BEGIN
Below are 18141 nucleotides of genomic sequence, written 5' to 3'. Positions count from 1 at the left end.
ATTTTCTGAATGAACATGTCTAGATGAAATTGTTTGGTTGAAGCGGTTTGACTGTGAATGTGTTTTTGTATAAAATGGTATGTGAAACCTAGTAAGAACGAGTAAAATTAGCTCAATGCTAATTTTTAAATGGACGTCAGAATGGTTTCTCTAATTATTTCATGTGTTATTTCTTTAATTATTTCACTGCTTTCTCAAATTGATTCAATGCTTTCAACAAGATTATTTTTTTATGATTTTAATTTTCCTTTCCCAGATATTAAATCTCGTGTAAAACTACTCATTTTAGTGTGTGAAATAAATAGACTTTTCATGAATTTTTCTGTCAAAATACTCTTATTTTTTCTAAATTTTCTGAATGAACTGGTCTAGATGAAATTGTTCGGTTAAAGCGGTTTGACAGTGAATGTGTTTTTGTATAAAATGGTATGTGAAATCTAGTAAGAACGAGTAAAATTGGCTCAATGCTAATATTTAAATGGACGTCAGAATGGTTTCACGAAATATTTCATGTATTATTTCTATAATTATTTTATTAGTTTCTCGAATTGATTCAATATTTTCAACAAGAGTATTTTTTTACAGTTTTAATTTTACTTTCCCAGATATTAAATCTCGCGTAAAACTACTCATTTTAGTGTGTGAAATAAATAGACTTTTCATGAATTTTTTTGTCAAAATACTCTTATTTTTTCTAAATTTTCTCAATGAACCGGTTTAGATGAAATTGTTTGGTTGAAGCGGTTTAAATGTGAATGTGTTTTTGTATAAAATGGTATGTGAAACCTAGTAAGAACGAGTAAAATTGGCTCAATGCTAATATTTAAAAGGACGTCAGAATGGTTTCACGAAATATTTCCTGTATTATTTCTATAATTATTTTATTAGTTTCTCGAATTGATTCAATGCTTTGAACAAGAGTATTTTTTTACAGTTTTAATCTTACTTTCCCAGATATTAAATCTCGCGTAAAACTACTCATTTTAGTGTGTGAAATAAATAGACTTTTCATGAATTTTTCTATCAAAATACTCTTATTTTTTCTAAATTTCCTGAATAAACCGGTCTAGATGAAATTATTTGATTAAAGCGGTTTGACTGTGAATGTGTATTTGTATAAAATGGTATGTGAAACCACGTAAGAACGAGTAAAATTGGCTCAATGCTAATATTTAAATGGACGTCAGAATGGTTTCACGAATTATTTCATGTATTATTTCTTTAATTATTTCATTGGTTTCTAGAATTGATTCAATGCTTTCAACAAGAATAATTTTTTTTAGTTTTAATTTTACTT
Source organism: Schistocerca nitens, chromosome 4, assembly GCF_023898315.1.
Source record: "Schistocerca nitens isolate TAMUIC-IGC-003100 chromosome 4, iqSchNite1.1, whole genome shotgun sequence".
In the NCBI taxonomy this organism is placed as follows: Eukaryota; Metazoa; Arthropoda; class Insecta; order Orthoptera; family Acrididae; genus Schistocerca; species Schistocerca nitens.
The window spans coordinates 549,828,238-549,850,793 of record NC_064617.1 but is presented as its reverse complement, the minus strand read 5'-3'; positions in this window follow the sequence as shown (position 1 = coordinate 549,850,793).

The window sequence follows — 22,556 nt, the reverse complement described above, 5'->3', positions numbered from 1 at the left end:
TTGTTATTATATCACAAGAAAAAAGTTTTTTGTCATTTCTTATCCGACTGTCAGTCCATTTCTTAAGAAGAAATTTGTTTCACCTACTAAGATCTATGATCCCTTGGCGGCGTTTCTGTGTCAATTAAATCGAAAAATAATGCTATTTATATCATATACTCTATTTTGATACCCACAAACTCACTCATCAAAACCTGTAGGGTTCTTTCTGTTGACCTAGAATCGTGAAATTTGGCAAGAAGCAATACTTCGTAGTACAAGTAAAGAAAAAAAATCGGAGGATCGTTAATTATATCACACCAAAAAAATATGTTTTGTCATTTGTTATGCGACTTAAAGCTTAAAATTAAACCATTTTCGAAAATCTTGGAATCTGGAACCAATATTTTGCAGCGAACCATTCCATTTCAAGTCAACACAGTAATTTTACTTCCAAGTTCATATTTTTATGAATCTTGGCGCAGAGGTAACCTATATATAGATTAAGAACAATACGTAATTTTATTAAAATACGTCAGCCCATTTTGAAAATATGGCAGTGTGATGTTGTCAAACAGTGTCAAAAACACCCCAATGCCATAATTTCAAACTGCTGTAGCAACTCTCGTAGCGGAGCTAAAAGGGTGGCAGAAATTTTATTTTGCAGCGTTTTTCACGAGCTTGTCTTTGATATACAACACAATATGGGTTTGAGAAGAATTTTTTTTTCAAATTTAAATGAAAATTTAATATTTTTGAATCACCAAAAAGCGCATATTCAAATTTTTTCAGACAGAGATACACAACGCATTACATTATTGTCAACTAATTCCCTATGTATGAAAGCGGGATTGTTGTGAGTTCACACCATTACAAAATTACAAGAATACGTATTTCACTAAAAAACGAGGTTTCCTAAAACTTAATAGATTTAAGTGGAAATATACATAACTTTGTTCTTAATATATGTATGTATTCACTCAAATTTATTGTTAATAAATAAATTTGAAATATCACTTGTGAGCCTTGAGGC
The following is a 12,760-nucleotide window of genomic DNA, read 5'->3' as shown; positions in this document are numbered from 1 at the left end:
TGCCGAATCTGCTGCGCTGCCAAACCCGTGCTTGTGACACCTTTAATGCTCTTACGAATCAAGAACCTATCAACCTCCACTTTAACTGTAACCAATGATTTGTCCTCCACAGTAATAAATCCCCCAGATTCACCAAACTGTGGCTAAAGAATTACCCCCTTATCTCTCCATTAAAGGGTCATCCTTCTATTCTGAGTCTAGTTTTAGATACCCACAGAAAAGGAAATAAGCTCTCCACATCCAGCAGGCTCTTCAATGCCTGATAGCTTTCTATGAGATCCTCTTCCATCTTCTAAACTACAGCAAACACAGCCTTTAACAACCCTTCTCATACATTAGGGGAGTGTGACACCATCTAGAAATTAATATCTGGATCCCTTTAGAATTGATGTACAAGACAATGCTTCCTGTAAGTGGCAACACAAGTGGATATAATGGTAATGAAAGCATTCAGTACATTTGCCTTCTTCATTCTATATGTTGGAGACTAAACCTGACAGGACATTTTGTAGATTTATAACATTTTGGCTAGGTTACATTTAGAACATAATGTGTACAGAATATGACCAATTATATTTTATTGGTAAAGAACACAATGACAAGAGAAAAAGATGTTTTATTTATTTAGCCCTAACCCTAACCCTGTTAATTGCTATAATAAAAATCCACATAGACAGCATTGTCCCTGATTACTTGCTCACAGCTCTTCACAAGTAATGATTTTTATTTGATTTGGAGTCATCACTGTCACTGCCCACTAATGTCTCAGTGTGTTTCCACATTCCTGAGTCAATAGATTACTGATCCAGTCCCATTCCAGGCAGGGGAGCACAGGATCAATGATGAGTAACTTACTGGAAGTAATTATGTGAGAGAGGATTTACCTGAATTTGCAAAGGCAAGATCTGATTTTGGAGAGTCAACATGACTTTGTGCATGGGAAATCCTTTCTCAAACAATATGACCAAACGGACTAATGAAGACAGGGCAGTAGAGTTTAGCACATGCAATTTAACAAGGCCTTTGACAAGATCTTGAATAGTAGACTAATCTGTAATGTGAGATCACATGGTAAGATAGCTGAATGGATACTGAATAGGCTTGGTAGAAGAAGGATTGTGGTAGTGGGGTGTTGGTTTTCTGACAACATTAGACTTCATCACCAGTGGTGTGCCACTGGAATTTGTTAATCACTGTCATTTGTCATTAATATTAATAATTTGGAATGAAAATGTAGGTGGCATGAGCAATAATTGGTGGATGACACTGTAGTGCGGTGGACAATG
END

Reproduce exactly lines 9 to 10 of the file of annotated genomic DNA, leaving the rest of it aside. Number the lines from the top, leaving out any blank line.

The following is a 12,760-nucleotide window of genomic DNA, read 5'->3' as shown; positions in this document are numbered from 1 at the left end:
TGCCGAATCTGCTGCGCTGCCAAACCCGTGCTTGTGACACCTTTAATGCTCTTACGAATCAAGAACCTATCAACCTCCACTTTAACTGTAACCAATGATTTGTCCTCCACAGTAATAAATCCCCCAGATTCACCAAACTGTGGCTAAAGAATTACCCCCTTATCTCTCCATTAAAGGGTCATCCTTCTATTCTGAGTCTAGTTTTAGATACCCACAGAAAAGGAAATAAGCTCTCCACATCCAGCAGGCTCTTCAATGCCTGATAGCTTTCTATGAGATCCTCTTCCATCTTCTAAACTACAGCAAACACAGCCTTTAACAACCCTTCTCATACATTAGGGGAGTGTGACACCATCTAGAAATTAATATCTGGATCCCTTTAGAATTGATGTACAAGACAATGCTTCCTGTAAGTGGCAACACAAGTGGATATAATGGTAATGAAAGCATTCAGTACATTTGCCTTCTTCATTCTATATGTTGGAGACTAAACCTGACAGGACATTTTGTAGATTTATAACATTTTGGCTAGGTTACATTTAGAACATAATGTGTACAGAATATGACCAATTATATTTTATTGGTAAAGAACACAATGACAAGAGAAAAAGATGTTTTATTTATTTAGCCCTAACCCTAACCCTGTTAATTGCTATAATAAAAATCCACATAGACAGCATTGTCCCTGATTACTTGCTCACAGCTCTTCACAAGTAATGATTTTTATTTGATTTGGAGTCATCACTGTCACTGCCCACTAATGTCTCAGTGTGTTTCCACATTCCTGAGTCAATAGATTACTGATCCAGTCCCATTCCAGGCAGGGGAGCACAGGATCAATGATGAGTAACTTACTGGAAGTAATTATGTGAGAGAGGATTTACCTGAATTTGCAAAGGCAAGATCTGATTTTGGAGAGTCAACATGACTTTGTGCATGGGAAATCCTTTCTCAAACAATATGACCAAACGGACTAATGAAGACAGGGCAGTAGAGTTTAGCACATGCAATTTAACAAGGCCTTTGACAAGATCTTGAATAGTAGACTAATCTGTAATGTGAGATCACATGGTAAGATAGCTGAATGGATACTGAATAGGCTTGGTAGAAGAAGGATTGTGGTAGTGGGGTGTTGGTTTTCTGACAACATTAGACTTCATCACCAGTGGTGTGCCACTGGAATTTGTTAATCACTGTCATTTGTCATTAATATTAATAATTTGGAATGAAAATGTAGGTGGCATGAGCAATAATTGGTGGATGACACTGTAGTGCGGTGGACAATG